Uber has been hitting the headlines for all the wrong reasons.
In a breakdown of the company’s recent weeks: a female engineer called Uber out for systemic sexual harassment; Alphabet filed a lawsuit against the startup’s self-driving division for stealing its technology; a senior executive was asked to resign for not disclosing sexual harassment allegations; and finally, a video surfaced yesterday in which the startup’s CEO Travis Kalanick was arguing with an Uber driver over fares, and told him: “Some people don’t like to talk responsibility for their own shit. They blame everything in their life on somebody else. Good luck!”
A total of seven high-profile employees have left the company this year. This weekend alone, Uber’s president Jeff Jones and the company’s vice president of maps and business platform, Brian Mclendon, have both handed in their resignations.
Jones told Recode that his resignation was in response to the controversies that have happened at the startup. He said:
“It is now clear, however, that the beliefs and approach to leadership that have guided my career are inconsistent with what I saw and experienced at Uber, and I can no longer continue as president of the ride sharing business.”
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Brian McClendon has reportedly said that he is departing on amicable terms and will stay on as an adviser at the company.
It’s not easy running the most successful startup in the world.
Where are Uber’s issues coming from?
“I think the CEO video is a perfect example of the company culture because it shows exactly Travis’s true nature. He has a short fuse, he’s very imperialistic and he snaps at people. I think all things start from the top and become part of the culture,” Rob Kniaz, founding partner at early stage venture capitalist firm Hoxton Ventures which has investments in the likes of Deliveroo, told Verdict.
“A lot of [Uber’s] missteps are finally coming back to hurt them when it in the past it has worked for them to build a ruthless culture.”
Hoxton Ventures focuses on investing in Europe alone, so becoming involved with Uber was never something that was on the company’s cards.
That being said, “As a pure investor, I would have loved the return that it brought. It has made many people very, very rich,” said Kniaz.
“Essentially though, we do pay attention when we are investing and see what a culture is like. You have to take that seriously as an investor – are you really willing to be part of a culture or work with someone who may be difficult? I hope we would have seen the bad traits at the time of investment.”
It appears some of the startup’s investors are thinking similar things. Two early-stage investors, Freada and Mitch Kapor published an open letter last week to criticise the way the company has acted.
“Uber’s outsize success in terms of growth of market share, revenues and valuation are impressive, but can never excuse a culture plagued by disrespect, exclusionary cliques, lack of diversity, and tolerance for bullying and harassment of every form.”
It’s not just the past few weeks that has seen the startup marred with controversy. In December last year, it had to pull its self-driving cars off the roads in San Francisco because the cars were caught running red lights on numerous occasions.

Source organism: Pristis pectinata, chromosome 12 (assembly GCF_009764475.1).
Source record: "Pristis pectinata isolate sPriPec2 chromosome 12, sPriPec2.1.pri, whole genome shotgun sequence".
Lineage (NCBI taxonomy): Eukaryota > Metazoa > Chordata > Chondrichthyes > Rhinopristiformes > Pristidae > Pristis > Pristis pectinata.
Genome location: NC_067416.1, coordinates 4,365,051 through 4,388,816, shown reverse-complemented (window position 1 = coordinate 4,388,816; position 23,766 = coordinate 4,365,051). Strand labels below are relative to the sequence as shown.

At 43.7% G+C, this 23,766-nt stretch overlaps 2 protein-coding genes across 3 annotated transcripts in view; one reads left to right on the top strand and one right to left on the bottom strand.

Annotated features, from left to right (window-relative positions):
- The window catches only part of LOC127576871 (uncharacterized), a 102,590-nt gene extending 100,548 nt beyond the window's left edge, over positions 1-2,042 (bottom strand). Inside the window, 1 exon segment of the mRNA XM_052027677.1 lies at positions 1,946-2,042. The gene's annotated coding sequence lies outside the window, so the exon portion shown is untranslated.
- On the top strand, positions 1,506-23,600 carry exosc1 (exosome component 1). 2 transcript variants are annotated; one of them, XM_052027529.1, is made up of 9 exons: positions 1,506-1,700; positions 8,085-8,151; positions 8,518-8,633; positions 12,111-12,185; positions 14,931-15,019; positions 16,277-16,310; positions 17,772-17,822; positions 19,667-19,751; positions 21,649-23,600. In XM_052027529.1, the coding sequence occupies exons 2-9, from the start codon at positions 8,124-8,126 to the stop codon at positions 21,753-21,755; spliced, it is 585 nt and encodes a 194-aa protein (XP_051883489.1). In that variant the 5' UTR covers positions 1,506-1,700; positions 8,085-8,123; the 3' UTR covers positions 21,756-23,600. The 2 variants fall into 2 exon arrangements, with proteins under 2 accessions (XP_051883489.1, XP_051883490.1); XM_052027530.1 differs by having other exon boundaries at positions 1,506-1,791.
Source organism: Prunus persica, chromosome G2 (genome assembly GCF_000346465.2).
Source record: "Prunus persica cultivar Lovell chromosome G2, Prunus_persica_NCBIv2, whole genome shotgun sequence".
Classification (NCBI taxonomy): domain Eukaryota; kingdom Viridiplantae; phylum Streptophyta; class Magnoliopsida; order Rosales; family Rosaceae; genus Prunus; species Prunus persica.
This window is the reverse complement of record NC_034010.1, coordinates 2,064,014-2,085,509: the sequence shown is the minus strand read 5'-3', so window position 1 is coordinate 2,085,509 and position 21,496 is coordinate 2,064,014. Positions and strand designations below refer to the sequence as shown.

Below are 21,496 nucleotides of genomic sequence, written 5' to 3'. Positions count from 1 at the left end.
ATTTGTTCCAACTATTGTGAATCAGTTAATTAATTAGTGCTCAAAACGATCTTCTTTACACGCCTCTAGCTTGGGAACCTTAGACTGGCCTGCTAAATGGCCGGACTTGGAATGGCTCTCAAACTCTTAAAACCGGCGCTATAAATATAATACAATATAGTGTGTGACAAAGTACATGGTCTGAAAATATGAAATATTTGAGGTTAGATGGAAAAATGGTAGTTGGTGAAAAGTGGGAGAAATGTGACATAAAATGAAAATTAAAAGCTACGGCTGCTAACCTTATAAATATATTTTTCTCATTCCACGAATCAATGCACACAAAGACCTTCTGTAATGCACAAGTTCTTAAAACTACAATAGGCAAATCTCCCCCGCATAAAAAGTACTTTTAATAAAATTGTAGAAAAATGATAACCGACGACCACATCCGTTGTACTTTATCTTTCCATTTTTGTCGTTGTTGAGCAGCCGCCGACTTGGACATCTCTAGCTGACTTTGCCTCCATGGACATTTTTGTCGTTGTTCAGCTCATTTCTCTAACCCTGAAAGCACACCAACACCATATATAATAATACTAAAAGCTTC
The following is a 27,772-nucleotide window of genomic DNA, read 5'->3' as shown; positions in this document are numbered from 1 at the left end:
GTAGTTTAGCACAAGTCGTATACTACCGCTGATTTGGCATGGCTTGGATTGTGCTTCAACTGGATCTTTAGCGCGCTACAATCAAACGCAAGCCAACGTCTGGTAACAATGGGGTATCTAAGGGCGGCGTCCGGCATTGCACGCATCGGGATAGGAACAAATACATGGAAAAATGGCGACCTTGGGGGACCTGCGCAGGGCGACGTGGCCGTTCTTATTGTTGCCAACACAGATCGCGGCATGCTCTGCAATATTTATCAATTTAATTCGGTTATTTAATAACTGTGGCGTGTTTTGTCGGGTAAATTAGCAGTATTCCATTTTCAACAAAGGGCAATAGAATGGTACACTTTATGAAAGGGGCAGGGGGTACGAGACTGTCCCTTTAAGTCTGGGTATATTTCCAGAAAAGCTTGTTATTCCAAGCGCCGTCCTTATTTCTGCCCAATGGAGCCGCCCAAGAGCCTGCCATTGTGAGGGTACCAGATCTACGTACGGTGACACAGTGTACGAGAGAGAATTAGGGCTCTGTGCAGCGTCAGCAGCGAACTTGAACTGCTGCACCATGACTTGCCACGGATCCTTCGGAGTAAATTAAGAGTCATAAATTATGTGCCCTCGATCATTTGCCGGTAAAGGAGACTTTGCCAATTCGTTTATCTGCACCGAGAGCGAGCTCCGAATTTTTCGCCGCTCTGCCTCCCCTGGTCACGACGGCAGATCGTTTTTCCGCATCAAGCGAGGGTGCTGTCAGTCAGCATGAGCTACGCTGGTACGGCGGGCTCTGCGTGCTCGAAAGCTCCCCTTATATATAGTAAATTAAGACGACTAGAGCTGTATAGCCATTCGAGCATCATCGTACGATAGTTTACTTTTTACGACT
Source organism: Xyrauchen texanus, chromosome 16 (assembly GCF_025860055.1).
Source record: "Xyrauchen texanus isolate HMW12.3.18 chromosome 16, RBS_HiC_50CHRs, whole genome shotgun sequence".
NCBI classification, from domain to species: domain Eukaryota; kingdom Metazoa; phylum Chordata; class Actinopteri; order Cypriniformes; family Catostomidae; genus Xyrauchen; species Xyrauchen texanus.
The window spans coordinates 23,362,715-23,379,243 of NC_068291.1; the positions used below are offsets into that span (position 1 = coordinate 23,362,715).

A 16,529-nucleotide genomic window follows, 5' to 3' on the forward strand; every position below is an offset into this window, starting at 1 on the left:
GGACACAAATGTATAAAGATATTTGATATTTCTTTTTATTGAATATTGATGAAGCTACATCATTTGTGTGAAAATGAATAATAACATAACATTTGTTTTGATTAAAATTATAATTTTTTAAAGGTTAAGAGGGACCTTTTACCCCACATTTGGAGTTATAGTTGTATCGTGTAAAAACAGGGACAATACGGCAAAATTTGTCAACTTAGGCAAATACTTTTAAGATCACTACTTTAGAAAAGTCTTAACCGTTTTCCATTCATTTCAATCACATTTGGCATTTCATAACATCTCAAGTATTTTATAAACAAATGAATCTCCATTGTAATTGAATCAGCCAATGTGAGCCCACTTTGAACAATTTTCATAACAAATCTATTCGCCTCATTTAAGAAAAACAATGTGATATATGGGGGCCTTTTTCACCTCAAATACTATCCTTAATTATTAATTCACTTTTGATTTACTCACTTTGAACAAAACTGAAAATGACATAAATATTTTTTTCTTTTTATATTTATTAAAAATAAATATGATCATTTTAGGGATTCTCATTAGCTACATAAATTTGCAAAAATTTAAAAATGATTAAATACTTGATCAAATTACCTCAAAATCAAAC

In January, Uber paid $20m to settle a Federal Trade Commission lawsuit that accused the company of exaggerating how much its drivers could earn.
Kalanick has since apologised for his outburst in the video in a note sent to all Uber employees.
“To say that I am ashamed is an extreme understatement. My job as your leader is to lead…and that starts with behaving in a way that makes us all proud. That is not what I did, and it cannot be explained away.
“It’s clear this video is a reflection of me—and the criticism we’ve received is a stark reminder that I must fundamentally change as a leader and grow up.”
This reflects another issue in the Silicon-Valley leadership we’ve come to expect, where the CEO embodies the company and there isn’t much power to anybody else to change this.
“I think in Silicon Valley in particular, and I’ll use Snapchat as an example, a lot of these companies have very strong founder provisions in terms of share rights where it is very hard sometimes even for the board to enact a big change,” said Kniaz.
“With Uber right now, it would almost be impossible for the board to replace Travis or do anything but ask him to be nice. As investors, there’s not really much you can do even if you wanted to.”
Can Uber ever recover from this?
Despite the criticisms and the evident issues in the startup, Uber is still a highly successful company. Its global reach is massive with Kniaz suspecting that it probably covers more cities in the world than almost any other company, apart from the likes of Coca-Cola or KFC.
And in spite of these issues, Uber will probably shake off the bad press and go on to grow even more than it already has. In Silicon Valley, there are rumours that the company could be going public within the year.
“There’s an inevitability that a company like this with a high valuation needs to go public and get liquidity for the big investors,” said Kniaz. “My money would be on an IPO in 12 months.”
The company’s worldwide presence and domination in the ride-sharing/taxi market – it is in 538 cities around the world, mean that for now, it appears relatively safe.
“Even if you piss off all of Silicon Valley, and seem like the worse company in the world, as far as that goes, are people going to stop using the app in London, Sao Paolo or Deli? I don’t really think so,” said Kniaz.